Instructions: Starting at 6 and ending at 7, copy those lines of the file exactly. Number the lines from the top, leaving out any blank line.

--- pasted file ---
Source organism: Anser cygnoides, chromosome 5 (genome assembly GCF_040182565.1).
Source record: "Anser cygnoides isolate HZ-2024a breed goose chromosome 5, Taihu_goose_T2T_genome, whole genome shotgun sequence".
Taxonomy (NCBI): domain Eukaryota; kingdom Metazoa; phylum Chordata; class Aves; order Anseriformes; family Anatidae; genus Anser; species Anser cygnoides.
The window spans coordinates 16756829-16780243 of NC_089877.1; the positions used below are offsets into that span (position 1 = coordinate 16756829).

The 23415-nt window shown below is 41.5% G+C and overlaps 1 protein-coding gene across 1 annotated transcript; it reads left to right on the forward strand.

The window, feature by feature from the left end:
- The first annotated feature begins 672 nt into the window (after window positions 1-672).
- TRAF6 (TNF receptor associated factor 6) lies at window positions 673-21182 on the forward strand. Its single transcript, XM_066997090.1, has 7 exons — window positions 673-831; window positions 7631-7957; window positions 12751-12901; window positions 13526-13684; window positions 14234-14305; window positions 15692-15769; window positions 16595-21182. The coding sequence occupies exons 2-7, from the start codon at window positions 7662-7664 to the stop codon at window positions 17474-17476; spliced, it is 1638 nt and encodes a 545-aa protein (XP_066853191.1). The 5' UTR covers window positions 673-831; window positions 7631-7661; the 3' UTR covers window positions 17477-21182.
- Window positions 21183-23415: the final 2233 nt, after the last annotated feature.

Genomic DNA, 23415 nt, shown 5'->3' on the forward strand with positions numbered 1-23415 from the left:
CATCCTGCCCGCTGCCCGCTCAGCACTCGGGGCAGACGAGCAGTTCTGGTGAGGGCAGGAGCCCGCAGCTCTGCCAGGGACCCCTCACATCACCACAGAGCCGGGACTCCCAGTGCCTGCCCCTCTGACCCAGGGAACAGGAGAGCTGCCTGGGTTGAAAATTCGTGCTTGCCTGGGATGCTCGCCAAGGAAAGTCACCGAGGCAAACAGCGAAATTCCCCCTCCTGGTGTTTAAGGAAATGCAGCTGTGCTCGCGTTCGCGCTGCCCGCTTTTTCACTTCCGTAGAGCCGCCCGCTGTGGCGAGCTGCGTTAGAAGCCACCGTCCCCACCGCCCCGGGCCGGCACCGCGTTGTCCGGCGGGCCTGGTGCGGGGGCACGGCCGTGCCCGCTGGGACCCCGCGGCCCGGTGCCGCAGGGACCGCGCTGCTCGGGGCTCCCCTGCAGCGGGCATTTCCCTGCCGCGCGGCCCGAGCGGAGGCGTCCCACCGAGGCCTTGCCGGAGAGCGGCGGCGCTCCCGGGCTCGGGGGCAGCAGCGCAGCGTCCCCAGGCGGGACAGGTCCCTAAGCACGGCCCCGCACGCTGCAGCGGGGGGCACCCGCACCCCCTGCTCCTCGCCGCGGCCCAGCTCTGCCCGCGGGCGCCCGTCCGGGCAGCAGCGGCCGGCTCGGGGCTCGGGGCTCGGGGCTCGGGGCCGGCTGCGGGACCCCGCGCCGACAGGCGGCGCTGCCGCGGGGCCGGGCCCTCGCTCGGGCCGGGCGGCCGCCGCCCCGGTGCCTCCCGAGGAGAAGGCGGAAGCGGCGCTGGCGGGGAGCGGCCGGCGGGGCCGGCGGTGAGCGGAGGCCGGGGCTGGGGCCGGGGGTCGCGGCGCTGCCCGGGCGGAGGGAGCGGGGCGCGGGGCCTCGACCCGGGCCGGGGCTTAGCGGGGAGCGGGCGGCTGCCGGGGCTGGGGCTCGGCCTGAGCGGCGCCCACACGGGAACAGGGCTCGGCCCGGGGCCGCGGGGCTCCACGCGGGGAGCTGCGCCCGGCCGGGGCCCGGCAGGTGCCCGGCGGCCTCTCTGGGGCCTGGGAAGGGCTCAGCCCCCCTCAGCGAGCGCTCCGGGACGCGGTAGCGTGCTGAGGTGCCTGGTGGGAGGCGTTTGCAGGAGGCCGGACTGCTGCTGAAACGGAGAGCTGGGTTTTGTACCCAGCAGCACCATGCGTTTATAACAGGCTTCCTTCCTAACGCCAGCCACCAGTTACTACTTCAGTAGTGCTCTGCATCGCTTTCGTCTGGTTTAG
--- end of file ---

The window, feature by feature from the left end:
- The first annotated feature begins 672 nt into the window (after window positions 1-672).